Crowdfunding Dream Comes True for Financial Fairy Tales

Financial Fairy TalesIn a time of tough lending conditions for UK SMEs, here’s one business story has a happy ending…

Financial Fairy Tales, set up by 45 year-old former teacher and banking & financial services sector worker, Daniel Britton, has secured £20,000 from crowdfunding platform Crowdcube.

In just five days after the initial pitch Daniel’s business attracted twenty two investors on Crowdcube for a 20% stake in his venture.

Speaking to is4profit Daniel had this to say about his fundraising experience on Crowdcube:

“I was delighted and very pleasantly surprised how quickly we reached our target. It’s a great feeling to know that so many other people support your business vision and are prepared to back it with real money.”

Financial Fairy Tales is a novel take on the children’s story book with yarns that promote and encourage financial literacy amongst youngsters. It was during Daniel’s time as a teacher that he realised there was a huge lack of support for all things fiscal in the education system and, after becoming an education consultant and speaking on money matters, he set up Financial Fairy Tales this year.

Thousands of copies of Daniel’s books have been sold worldwide with titles such as The Magic Magpie and The Last Gold Coin teaching children the value of money – Financial Fairy Tales are not just pretty pages; they introduce children to the concepts of saving and investment.

His book Dreams Can Come True was even a finalist for an award in the USA where Daniel has been looking for his investors to come onboard, helping to finance overseas marketing and product development.

Daniel decided not to approach traditional lenders because, being a relatively new business, he had a low expectation of success.

“The ideal of crowdfunding appealed as we already had a strong following of customers and social media supporters. So this was a chance to allow others to share in both the growth of the business and the wider mission of the company.”

Speaking about using Crowdcube to pitch to investors, Daniel said:

“I liked the control that crowdfunding gives to a small business with solid potential like ours. We were able to use Crowdcube to share the pitch with our existing customers and supporters as well as many potential new investors. I liked the idea of bringing investors into the business who shared the passion and purpose for what we are trying to achieve.”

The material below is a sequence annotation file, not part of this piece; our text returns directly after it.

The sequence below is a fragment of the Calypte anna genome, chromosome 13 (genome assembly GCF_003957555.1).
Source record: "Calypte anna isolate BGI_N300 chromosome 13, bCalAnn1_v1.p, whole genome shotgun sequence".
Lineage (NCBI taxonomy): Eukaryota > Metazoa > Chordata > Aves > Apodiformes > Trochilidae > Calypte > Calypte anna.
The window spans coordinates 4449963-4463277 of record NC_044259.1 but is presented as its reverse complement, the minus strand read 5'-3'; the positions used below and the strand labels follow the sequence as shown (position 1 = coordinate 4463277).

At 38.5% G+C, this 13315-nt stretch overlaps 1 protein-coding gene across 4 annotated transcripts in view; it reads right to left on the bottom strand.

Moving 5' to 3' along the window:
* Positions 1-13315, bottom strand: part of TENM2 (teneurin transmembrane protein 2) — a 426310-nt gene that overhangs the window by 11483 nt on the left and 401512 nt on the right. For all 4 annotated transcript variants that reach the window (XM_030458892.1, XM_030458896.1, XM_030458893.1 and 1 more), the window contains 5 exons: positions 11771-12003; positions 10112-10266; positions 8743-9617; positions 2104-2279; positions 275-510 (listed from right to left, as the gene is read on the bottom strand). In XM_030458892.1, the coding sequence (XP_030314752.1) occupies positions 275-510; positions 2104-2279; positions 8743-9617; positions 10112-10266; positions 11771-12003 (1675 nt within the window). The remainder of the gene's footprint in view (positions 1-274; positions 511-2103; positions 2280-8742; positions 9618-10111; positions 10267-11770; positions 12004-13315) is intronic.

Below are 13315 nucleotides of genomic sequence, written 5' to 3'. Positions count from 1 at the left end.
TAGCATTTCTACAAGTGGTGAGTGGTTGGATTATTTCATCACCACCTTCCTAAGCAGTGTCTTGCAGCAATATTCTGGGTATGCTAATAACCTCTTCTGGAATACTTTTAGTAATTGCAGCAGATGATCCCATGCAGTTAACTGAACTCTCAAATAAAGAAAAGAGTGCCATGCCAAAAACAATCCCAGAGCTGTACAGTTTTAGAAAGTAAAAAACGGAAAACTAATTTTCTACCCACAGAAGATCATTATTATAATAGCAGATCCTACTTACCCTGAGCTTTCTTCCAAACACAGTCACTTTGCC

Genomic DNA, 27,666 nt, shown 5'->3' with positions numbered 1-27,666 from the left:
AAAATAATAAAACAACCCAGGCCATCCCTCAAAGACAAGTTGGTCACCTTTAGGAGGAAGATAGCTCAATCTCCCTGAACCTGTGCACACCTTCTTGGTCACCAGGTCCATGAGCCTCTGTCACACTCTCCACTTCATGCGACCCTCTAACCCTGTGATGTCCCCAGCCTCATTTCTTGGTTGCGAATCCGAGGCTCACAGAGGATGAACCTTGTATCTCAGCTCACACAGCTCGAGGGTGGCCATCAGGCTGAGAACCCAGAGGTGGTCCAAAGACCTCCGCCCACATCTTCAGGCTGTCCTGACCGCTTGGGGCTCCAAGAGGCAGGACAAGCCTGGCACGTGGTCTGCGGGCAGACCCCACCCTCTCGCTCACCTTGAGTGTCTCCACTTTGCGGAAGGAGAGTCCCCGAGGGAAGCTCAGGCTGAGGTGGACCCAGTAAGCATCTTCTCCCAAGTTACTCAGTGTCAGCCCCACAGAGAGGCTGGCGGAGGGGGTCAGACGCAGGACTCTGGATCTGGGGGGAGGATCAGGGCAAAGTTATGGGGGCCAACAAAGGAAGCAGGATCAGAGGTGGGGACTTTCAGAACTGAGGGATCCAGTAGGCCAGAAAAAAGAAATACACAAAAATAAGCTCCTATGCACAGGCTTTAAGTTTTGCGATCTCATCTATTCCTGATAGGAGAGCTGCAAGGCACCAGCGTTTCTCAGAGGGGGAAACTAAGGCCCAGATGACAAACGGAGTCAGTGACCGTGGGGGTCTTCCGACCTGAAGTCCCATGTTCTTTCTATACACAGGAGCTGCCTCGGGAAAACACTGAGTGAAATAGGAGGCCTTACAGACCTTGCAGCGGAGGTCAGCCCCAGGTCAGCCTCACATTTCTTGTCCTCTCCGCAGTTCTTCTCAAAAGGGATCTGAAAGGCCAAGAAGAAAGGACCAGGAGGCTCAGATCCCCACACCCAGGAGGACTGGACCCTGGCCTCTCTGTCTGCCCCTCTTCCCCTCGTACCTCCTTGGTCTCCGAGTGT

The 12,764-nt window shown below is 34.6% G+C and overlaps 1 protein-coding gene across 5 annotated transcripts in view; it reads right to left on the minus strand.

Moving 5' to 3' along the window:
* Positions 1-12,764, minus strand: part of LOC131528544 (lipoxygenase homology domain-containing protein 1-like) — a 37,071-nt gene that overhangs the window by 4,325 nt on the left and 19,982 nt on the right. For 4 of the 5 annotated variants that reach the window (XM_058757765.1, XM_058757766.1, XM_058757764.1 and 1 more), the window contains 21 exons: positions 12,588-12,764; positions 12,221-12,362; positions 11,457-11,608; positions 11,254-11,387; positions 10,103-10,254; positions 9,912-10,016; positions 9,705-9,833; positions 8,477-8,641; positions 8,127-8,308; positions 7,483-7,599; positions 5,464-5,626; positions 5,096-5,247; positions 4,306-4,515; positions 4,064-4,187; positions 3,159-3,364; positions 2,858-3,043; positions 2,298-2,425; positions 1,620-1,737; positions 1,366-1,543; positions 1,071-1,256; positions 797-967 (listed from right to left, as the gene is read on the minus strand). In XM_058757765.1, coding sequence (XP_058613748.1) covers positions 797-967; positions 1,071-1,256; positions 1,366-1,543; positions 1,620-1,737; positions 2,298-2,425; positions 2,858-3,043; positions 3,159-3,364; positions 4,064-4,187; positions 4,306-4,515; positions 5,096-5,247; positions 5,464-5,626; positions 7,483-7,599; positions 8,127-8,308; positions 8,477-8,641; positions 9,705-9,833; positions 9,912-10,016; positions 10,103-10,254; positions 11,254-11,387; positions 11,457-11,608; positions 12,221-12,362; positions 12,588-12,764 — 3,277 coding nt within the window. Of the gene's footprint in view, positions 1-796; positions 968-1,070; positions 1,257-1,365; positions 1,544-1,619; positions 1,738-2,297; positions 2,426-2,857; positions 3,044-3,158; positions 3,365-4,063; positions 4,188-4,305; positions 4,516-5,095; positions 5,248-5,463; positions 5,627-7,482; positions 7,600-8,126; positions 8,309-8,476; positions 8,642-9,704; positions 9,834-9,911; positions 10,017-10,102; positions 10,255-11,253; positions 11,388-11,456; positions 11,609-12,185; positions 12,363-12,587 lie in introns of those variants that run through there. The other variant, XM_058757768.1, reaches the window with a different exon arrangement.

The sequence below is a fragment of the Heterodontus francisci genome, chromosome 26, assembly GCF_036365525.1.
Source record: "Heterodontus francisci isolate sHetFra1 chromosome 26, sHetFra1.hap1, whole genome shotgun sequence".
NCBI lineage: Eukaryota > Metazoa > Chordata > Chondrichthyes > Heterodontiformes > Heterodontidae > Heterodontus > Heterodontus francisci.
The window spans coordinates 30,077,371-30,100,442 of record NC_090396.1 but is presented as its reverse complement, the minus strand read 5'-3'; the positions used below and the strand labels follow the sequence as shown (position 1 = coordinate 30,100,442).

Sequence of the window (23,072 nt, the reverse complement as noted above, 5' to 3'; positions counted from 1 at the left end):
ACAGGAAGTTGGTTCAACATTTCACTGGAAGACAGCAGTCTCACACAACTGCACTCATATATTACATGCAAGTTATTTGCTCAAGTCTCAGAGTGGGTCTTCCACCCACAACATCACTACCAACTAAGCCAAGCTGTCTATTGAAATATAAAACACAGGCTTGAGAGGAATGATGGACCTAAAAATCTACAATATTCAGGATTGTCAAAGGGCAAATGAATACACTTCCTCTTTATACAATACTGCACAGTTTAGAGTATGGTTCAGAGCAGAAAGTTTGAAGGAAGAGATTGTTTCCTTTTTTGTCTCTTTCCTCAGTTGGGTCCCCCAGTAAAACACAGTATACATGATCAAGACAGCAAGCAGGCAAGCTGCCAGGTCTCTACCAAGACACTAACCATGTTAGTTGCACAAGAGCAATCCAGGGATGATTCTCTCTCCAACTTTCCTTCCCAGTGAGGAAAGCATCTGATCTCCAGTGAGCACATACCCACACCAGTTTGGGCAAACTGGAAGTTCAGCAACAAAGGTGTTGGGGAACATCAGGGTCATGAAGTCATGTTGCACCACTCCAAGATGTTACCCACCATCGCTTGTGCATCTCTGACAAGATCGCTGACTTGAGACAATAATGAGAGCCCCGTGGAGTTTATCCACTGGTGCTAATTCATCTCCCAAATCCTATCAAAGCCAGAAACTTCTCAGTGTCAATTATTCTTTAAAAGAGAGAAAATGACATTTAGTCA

Luke Lang, the co-founder and marketing director of Crowdcube, echoed Daniel Britton’s thoughts on connecting on a higher level with investors, adding that the background of the pitcher is vital when attracting business funding through the platform:

“Our recent research study into investor motives highlighted The Team or Individual (behind a pitch) as one of the most important factors when investing in start-up or growing businesses. Their experience and expertise is crucial for investors who increasingly back a person as well as an idea.”

Since launching in February 2011 Crowdcube has found funding for 31 pitches and raised £4.45 million in seed and growth capital.

Amongst the successful pitches, notable businesses include St Vibes, with a new bar & restaurant to open in Shoreditch, with 50 investors funding the venture to the tune of £250,000 and The Thoughtful Bread Company, near Bath, which raised £55,000 to expand the number of retail premises and open a bakery school.

Luke Lang described the demographic of Crowdcube investors, saying:

“Our investors are equally split between those who have little experience, those with moderate experience, but taking an active involvement in their personal finances, and those who are very experienced at investing. Around 78% of investors are male.”

Read more about Crowdcube in this infographic.

Related Articles

Crowdcube are certainly making waves in the crowdfunding scene; is4profit’s small business news section has covered them before – Crowdcube Matches Small Businesses with Equity Investment and Merism partners Crowdcube to Fund Entrepreneurs.

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